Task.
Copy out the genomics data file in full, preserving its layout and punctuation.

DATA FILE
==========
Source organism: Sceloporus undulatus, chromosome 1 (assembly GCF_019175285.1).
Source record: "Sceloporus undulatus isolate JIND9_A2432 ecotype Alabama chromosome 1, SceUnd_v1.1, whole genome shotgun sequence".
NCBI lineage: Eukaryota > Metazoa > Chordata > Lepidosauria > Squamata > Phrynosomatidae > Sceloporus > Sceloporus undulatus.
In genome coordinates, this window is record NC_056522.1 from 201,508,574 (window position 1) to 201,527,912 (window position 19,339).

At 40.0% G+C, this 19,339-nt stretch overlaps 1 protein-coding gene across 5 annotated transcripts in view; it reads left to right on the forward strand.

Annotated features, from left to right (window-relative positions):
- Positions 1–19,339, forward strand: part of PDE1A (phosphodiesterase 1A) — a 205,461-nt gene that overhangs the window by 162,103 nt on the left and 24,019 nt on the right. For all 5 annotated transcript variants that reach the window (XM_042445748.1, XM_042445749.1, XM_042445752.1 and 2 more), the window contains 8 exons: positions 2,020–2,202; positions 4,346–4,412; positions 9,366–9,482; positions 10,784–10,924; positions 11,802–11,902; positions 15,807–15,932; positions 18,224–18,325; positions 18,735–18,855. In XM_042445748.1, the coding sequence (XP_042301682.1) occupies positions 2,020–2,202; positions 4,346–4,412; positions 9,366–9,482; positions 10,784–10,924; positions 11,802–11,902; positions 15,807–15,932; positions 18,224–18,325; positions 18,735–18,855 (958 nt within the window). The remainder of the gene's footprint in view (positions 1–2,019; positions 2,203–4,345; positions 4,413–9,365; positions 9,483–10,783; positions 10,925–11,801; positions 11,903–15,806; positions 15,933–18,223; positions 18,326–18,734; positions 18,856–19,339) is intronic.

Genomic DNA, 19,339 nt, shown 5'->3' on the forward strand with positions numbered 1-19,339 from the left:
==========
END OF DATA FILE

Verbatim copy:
Source organism: Sceloporus undulatus, chromosome 1 (assembly GCF_019175285.1).
Source record: "Sceloporus undulatus isolate JIND9_A2432 ecotype Alabama chromosome 1, SceUnd_v1.1, whole genome shotgun sequence".
NCBI lineage: Eukaryota > Metazoa > Chordata > Lepidosauria > Squamata > Phrynosomatidae > Sceloporus > Sceloporus undulatus.
In genome coordinates, this window is record NC_056522.1 from 201,508,574 (window position 1) to 201,527,912 (window position 19,339).

At 40.0% G+C, this 19,339-nt stretch overlaps 1 protein-coding gene across 5 annotated transcripts in view; it reads left to right on the forward strand.

Annotated features, from left to right (window-relative positions):
- Positions 1–19,339, forward strand: part of PDE1A (phosphodiesterase 1A) — a 205,461-nt gene that overhangs the window by 162,103 nt on the left and 24,019 nt on the right. For all 5 annotated transcript variants that reach the window (XM_042445748.1, XM_042445749.1, XM_042445752.1 and 2 more), the window contains 8 exons: positions 2,020–2,202; positions 4,346–4,412; positions 9,366–9,482; positions 10,784–10,924; positions 11,802–11,902; positions 15,807–15,932; positions 18,224–18,325; positions 18,735–18,855. In XM_042445748.1, the coding sequence (XP_042301682.1) occupies positions 2,020–2,202; positions 4,346–4,412; positions 9,366–9,482; positions 10,784–10,924; positions 11,802–11,902; positions 15,807–15,932; positions 18,224–18,325; positions 18,735–18,855 (958 nt within the window). The remainder of the gene's footprint in view (positions 1–2,019; positions 2,203–4,345; positions 4,413–9,365; positions 9,483–10,783; positions 10,925–11,801; positions 11,903–15,806; positions 15,933–18,223; positions 18,326–18,734; positions 18,856–19,339) is intronic.

Genomic DNA, 19,339 nt, shown 5'->3' on the forward strand with positions numbered 1-19,339 from the left: